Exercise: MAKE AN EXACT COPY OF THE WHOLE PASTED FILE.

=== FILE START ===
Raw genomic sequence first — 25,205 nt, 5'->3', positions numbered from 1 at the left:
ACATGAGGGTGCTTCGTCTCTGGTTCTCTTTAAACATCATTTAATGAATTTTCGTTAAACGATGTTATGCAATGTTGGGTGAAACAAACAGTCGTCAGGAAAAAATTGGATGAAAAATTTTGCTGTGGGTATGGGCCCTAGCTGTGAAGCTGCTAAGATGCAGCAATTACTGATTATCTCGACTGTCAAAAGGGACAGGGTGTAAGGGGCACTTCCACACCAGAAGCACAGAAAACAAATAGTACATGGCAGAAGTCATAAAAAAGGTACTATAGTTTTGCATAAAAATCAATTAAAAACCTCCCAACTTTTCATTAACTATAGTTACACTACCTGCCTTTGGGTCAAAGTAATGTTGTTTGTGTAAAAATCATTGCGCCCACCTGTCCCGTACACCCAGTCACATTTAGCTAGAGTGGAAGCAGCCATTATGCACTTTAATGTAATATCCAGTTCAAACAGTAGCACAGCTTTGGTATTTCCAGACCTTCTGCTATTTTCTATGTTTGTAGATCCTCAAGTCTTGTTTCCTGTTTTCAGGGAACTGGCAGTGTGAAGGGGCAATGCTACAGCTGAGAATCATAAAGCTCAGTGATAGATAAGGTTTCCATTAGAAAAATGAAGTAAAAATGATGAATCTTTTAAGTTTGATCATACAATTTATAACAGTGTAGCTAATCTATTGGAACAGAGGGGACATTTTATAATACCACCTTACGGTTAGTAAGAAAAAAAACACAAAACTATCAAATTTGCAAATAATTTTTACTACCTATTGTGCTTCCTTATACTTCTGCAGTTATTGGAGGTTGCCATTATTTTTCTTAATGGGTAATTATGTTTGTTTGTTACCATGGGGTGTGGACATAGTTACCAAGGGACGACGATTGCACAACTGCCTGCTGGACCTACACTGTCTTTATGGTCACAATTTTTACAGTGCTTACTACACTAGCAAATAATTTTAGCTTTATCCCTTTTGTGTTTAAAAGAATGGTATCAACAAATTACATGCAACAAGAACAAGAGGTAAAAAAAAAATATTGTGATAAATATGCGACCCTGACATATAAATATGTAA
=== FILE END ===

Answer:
Raw genomic sequence first — 25,205 nt, 5'->3', positions numbered from 1 at the left:
ACATGAGGGTGCTTCGTCTCTGGTTCTCTTTAAACATCATTTAATGAATTTTCGTTAAACGATGTTATGCAATGTTGGGTGAAACAAACAGTCGTCAGGAAAAAATTGGATGAAAAATTTTGCTGTGGGTATGGGCCCTAGCTGTGAAGCTGCTAAGATGCAGCAATTACTGATTATCTCGACTGTCAAAAGGGACAGGGTGTAAGGGGCACTTCCACACCAGAAGCACAGAAAACAAATAGTACATGGCAGAAGTCATAAAAAAGGTACTATAGTTTTGCATAAAAATCAATTAAAAACCTCCCAACTTTTCATTAACTATAGTTACACTACCTGCCTTTGGGTCAAAGTAATGTTGTTTGTGTAAAAATCATTGCGCCCACCTGTCCCGTACACCCAGTCACATTTAGCTAGAGTGGAAGCAGCCATTATGCACTTTAATGTAATATCCAGTTCAAACAGTAGCACAGCTTTGGTATTTCCAGACCTTCTGCTATTTTCTATGTTTGTAGATCCTCAAGTCTTGTTTCCTGTTTTCAGGGAACTGGCAGTGTGAAGGGGCAATGCTACAGCTGAGAATCATAAAGCTCAGTGATAGATAAGGTTTCCATTAGAAAAATGAAGTAAAAATGATGAATCTTTTAAGTTTGATCATACAATTTATAACAGTGTAGCTAATCTATTGGAACAGAGGGGACATTTTATAATACCACCTTACGGTTAGTAAGAAAAAAAACACAAAACTATCAAATTTGCAAATAATTTTTACTACCTATTGTGCTTCCTTATACTTCTGCAGTTATTGGAGGTTGCCATTATTTTTCTTAATGGGTAATTATGTTTGTTTGTTACCATGGGGTGTGGACATAGTTACCAAGGGACGACGATTGCACAACTGCCTGCTGGACCTACACTGTCTTTATGGTCACAATTTTTACAGTGCTTACTACACTAGCAAATAATTTTAGCTTTATCCCTTTTGTGTTTAAAAGAATGGTATCAACAAATTACATGCAACAAGAACAAGAGGTAAAAAAAAAATATTGTGATAAATATGCGACCCTGACATATAAATATGTAA